Tourism routes in Poland, Belarus and the Ukraine promote Jewish heritage
Jewish communities have lived on the borderlands of Poland, Belarus and the Ukraine for centuries. To promote this Jewish heritage and increase visitor numbers to these areas, cultural tourist routes which pass through 60 villages have been created.
" “A valuable cross-border impact of the project is the activation of a number of research and cultural institutions from the three countries, to promote cultural heritage in tourism and the development of local communities. Partners managed to develop a unique tourism product improving the flow of tourists in the region. Creation of the routes, the guidebook as well as organisation of training for guides had a strong impact on Jewish culture tourism acceleration in the cross-border region.” "
The Jewish communities have left lasting traces of their culture in the three countries, but local sites of memory of this Jewish culture have not been properly recognised for their European heritage value. Realising the tourism opportunity following in the footsteps of this Jewish heritage could have on the area, a unique tourism product was created with valuable cross-border impact.
Three tourism routes leading through 20 villages in each country were created, as well as one joint cross-border route and a web-based tourist portal. Research and expeditions to the 60 locations were conducted and a guidebook of the sites was developed in five languages. Three dimensional virtual models of 15 small towns were developed and integrated into the tourism portal.
Recording history and culture
The research visits conducted at the 60 locations looked for traces of history and sought to record the memories of those who had lived through a multicultural past. Descriptions of each town were made. Film and photographic documentation of monuments took place.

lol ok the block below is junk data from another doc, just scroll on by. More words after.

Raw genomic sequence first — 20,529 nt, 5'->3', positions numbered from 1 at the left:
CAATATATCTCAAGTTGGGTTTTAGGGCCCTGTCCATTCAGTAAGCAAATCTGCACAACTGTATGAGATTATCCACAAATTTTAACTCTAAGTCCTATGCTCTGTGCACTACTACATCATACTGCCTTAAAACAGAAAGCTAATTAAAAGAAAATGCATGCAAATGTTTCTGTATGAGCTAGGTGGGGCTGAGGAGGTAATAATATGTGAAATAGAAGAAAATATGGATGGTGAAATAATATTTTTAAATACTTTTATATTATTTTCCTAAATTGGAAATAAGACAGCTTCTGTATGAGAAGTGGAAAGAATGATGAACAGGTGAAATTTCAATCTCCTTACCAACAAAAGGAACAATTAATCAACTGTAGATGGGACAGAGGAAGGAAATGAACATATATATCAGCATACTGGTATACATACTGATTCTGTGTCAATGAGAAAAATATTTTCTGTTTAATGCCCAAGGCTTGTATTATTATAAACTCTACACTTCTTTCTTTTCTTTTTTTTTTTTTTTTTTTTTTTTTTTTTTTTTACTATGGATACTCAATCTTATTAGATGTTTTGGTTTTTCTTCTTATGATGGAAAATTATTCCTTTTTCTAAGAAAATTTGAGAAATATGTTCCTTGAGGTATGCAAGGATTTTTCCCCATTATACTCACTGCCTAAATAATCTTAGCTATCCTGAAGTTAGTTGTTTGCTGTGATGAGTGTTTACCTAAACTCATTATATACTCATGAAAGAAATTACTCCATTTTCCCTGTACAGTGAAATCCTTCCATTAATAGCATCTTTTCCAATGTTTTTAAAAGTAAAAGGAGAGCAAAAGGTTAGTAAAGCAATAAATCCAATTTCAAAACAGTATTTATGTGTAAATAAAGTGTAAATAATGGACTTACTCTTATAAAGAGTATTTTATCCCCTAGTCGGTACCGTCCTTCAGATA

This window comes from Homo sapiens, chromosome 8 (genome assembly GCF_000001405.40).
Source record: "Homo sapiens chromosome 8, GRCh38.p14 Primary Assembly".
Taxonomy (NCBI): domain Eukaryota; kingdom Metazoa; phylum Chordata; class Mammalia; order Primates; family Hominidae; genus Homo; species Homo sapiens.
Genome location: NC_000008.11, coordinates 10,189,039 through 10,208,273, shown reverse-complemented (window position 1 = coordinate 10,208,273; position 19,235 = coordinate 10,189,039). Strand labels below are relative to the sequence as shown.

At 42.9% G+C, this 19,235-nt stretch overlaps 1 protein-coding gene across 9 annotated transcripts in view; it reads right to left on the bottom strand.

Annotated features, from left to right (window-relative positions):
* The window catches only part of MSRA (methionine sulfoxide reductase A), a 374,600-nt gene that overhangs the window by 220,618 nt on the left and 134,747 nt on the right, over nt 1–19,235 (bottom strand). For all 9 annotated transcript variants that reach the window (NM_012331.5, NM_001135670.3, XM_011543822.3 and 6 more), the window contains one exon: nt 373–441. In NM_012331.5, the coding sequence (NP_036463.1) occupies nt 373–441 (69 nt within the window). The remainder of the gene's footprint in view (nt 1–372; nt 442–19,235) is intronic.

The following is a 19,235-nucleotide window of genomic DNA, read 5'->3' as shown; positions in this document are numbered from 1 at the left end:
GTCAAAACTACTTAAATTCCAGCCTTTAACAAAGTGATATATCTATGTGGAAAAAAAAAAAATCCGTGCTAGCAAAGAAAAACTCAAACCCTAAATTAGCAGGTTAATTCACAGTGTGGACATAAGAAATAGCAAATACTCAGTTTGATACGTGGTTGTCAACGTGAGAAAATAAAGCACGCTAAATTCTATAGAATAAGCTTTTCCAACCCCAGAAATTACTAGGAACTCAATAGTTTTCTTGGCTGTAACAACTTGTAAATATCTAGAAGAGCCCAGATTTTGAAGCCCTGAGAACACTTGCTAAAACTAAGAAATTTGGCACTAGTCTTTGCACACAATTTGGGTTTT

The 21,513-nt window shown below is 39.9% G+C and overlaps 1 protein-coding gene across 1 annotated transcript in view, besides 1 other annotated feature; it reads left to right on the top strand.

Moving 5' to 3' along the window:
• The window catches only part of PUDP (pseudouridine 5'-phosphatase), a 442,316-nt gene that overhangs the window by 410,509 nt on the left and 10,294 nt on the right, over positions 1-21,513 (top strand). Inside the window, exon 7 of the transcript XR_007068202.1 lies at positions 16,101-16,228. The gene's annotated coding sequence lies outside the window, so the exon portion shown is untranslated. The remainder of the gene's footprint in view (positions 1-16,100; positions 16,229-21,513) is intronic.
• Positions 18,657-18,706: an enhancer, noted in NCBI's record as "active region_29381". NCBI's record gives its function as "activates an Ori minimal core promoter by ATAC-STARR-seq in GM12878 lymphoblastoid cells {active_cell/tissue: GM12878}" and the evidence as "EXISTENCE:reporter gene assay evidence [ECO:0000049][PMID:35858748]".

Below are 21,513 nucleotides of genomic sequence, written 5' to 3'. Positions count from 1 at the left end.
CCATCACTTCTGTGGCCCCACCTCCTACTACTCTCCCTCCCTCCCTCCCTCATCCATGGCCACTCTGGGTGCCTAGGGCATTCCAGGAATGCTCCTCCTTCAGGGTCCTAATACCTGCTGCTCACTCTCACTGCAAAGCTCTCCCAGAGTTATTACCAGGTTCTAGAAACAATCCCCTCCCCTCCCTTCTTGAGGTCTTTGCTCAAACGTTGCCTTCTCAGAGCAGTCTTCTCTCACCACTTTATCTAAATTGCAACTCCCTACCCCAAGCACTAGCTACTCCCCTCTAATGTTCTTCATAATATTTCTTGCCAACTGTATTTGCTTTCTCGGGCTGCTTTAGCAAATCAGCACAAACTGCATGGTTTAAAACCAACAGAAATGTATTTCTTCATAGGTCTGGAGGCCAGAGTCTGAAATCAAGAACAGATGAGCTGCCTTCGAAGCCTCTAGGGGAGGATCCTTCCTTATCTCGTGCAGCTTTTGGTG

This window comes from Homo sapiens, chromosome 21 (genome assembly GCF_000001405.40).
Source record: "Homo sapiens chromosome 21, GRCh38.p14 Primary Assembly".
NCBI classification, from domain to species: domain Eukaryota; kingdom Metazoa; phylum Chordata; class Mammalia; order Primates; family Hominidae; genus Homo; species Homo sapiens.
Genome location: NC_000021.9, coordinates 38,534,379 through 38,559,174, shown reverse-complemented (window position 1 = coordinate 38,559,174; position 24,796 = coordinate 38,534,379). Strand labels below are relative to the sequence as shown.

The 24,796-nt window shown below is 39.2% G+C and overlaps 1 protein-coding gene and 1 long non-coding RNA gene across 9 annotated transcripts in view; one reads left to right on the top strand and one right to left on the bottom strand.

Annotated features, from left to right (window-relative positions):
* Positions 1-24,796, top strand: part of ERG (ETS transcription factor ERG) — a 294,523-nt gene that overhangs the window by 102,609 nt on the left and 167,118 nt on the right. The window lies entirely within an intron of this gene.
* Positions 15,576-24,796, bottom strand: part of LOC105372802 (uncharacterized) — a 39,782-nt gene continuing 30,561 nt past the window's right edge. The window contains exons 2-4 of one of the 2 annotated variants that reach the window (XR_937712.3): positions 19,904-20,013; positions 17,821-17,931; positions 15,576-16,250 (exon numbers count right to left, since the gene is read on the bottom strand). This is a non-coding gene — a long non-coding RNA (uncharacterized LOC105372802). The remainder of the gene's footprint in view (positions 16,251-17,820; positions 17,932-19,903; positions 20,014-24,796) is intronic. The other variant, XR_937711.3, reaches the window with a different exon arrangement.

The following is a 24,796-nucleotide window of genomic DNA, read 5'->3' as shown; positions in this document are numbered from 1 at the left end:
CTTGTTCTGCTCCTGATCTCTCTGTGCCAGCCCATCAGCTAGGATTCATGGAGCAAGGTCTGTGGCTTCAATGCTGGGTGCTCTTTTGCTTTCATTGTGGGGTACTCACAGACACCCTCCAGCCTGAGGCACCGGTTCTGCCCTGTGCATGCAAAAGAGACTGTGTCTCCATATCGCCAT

The knowledge acquired from this research was used to develop hiking maps, a computer database and promotion desk. The routes were placed on the portal with descriptions given in Polish, Russian, Ukrainian, English and Hebrew.
Tour guides received training on the history of each site, thereby increasing their knowledge and skills in regional Jewish cultural heritage and tourism services.
A trip back in time
Named ‘Shtetl Routes: Small Jewish Towns in Eastern Europe,’ the tourism portal was designed to work on mobile phones. Five small towns from each country were mapped with three-dimensional virtual models using graphics developed by the ‘Grodzka Gate – NN Theatre’ Centre in previous projects. These models were integrated in the portal to allow visitors to move back in time to see what the towns looked like 100 years ago. 3D computer modelling technology known as Unity was used, as well as Google Sketchup and Google Earth applications.
Tourists can also use the portal to source up-to-date information, such as where to find accommodation and places to eat. It also gives distances between sites, transport options, tips on how to independently explore the sites, as well as information on must-see places and events. The portal is also being used by the wider community to communicate with local government offices.
Total investment and EU funding
Total investment for the project “Shtetl Routes” is EUR 417 171, with the EU’s European Regional Development Fund contributing EUR 375 287 through the “ENPI Cross-border Cooperation Programme Poland - Belarus Ukraine” for the 2007-2013 programming period.
FundEuropean Regional Development Fund
Project duration12/2013 - 12/2015
EU InvestmentEUR 417 171
Public FundEUR 375 287
The Center of European Projects Domaniewska St. 39a
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